By Bill Anderson
As of Friday, March 10, the arrival of Spring, the Vernal Equinox, on Monday, March 20, will be only 10 days into the future. So far, though, there is no sign of the imminent arrival of spring-like weather conditions on the horizon. The weather gurus just predict more snow on more snow, without any letup in sight. The old timers used to advise that Spring, in all her glory, would not arrive until after Easter, which is on the first Sunday after the first Full Moon after the Vernal Equinox. In 2023 Easter will be on Sunday, April 9, so don’t look for any nice weather until then, unless an exception to “The Old Timers’ Rule” is found, and then all bets are off.
The actual snowfall amount from the blizzard of Tuesday February 28 and Wednesday, March 1, was higher than the 5 to 9 inches that had been originally predicted. Sargent County Sheriff Travis Paeper was of the opinion that about 10 inches of new snow had fallen on Forman and vicinity by Thursday afternoon. Rutland’s City snow removal specialist, Scott Haan, was of the opinion that Rutland had been blessed with more than 12 inches of the stuff. The snowfall on Sunday, March 5 and the early morning of Monday, March 6, deposited about 2 inches of new snow on the Rutland area, according to City Maintenance worker Scott Haan, with the amount decreasing to the north and east, while Havana reported 7 inches of new snow, with the amount increasing to the south and west. Rutland folks don’t mind being on the short end of snowfall totals at this time of year.
The United States, at least most of it, switches to Daylight Savings Time at 2:00 a.m. this coming Sunday, March 12. At 2:00 in the morning on the appointed day we will all spring one hour into the future, resetting our clocks and watches to 3:00 a.m. We will continue to live an hour ahead of where we would have been without Daylight Savings Time until 2:00 a.m. on Sunday, November 5, when we will all fal back into the past one hour, regaining the hour of sleep we lost on the morning of March 12. One of our Founding Fathers, Benjamin Franklin, first proposed Daylight Savings Time in America in an effort to save on candles during the Revolutionary War. As there were no Standard Time Zones at the time, though, and every community set its clocks, if it had any, by the Sun, the idea did not catch on. American and Canadian railroads adopted the Standard Time Zones on November 19, 1883, in an effort to keep their trains from running into each other. In 1918, during World War I, the Congress made the railroad’s Standard Time Zones the law of the land, and imposed Daylight Savings Time on the entire nation, as part of the war effort to save on energy. The Day light Savings Time provisions of that measure were repealed in 1919. During World War II, President Franklin D. Roosevelt imposed Daylight Savings Time on the entire nation again, in February of 1942, proclaiming it to be “War Time”, and it remained in effect until the War ended in September of 1945. After World War II, some States continued to use Daylight Savings Time during the Summer months, usually between Memorial Day and Labor Day, and some States just stayed with Standard Time. Minnesota adopted the summer use of Daylight Savings Time, and some of North Dakota’s larger cities on its eastern border, such as Fargo, also adopted it. Later on, North Dakotans approved an initiated measure that outlawed Daylight Savings Time and made Standard Time, or, as Rutland’s John Narum called it, “God’s Time,” the official time of the State. In 1973, during the Arab oil embargo, President Nixon imposed year-round Daylight Savings Time on the entire country as an emergency measure to conserve energy. A lot of people, including John Narum, did not like Daylight Savings Time during the Winter months, and Congress later put Nixon’s proclamation aside with the adoption of the current National Law on the subject. The law has been modified from time to time, but, so far, it has caused no insurrections or revolutions in the Lower 48. John Narum never did adopt Daylight Savings Time, and kept his watch set on Standard Time to the end of his days, and, presumably beyond.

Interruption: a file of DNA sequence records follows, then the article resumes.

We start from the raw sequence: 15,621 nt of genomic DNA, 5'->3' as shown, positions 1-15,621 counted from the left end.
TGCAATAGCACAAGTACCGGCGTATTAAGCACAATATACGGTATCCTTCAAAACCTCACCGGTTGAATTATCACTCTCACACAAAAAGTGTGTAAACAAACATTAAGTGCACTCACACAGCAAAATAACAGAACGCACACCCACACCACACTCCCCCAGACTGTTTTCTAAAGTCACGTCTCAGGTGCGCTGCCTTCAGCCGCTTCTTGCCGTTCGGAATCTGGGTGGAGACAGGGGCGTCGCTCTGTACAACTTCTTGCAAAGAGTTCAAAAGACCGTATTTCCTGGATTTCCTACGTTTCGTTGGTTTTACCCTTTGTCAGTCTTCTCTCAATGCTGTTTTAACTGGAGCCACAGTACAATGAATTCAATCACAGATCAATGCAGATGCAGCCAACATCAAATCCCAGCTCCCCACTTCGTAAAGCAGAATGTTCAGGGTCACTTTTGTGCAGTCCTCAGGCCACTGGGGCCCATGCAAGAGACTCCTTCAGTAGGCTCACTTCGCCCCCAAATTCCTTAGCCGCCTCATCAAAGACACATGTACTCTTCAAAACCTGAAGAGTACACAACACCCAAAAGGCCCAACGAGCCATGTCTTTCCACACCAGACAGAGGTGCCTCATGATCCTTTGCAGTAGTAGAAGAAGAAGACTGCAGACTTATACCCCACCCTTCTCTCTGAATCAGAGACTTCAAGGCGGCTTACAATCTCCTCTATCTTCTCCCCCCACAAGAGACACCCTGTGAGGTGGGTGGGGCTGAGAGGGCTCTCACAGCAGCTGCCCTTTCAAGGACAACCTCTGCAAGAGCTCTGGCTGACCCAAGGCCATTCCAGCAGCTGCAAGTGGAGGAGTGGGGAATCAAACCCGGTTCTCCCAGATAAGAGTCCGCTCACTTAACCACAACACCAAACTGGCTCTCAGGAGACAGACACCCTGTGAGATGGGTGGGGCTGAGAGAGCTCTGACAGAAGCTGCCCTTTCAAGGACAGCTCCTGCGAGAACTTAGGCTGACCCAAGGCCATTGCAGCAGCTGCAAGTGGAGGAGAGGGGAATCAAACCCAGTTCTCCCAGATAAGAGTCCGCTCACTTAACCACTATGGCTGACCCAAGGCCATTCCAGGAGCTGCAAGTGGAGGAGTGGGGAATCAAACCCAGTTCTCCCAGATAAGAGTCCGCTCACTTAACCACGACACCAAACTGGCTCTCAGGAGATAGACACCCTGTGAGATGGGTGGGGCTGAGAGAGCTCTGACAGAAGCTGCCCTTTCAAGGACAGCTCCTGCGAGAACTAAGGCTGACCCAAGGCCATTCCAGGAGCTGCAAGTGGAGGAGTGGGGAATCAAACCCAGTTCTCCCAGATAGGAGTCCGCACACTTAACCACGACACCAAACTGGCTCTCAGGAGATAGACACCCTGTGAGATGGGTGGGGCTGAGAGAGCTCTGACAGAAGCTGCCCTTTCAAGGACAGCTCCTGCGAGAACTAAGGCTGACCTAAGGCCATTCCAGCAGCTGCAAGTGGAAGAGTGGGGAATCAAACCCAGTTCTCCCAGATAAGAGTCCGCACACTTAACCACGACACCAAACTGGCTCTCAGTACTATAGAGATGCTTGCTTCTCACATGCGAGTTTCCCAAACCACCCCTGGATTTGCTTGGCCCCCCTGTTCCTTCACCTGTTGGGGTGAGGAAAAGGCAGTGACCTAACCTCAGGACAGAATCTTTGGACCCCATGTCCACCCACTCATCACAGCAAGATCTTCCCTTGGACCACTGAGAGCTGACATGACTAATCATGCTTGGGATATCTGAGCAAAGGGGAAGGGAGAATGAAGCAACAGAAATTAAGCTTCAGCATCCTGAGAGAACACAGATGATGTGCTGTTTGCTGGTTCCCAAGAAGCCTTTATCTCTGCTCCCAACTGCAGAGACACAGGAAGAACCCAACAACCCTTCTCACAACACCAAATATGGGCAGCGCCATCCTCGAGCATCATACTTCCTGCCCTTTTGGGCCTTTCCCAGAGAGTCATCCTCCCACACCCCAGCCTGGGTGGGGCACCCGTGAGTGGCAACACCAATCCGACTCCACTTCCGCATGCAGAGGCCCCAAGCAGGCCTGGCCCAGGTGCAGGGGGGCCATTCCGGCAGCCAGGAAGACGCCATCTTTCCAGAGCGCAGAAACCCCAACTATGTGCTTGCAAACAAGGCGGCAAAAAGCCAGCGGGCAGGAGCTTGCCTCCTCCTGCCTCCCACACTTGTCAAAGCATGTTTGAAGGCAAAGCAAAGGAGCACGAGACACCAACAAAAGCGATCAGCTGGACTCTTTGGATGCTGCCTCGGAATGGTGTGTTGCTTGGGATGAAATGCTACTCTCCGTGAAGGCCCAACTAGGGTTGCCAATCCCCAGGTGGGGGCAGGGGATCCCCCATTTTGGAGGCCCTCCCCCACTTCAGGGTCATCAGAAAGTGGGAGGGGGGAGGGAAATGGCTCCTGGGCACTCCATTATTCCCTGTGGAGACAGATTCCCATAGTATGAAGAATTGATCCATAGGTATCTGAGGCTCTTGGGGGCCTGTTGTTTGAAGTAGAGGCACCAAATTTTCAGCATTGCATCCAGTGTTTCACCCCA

All roads led to Rutland on the evening of Friday, March 3, as fish fry aficionados headed for the little city that can to enjoy the most recent incarnation of the Rutland Sportsmen’s Club’s Annual Great Northern Pike Fish Fry at the Rutland Town Hall. According to Club President, Shannon Hajek, 246 free will donors contributed $4,263.00 for Sargent County’s Food Pantry. Once again, there was fierce competition between the pan fryers and the deep fryers for the public’s favor, and at least one pretty girl, a Rutland native, preferred the deep fried version. The competition is expected to continue into 2024, however, and both groups are fine-tuning their spices and techniques in preparation for next year’s fish fry on Friday, March 1, 2024. Don’t miss it. It’s the best known, and the best tasting, fish fry in the Tri-State region.Continue reading “The Rooster Crows – March 10, 2023”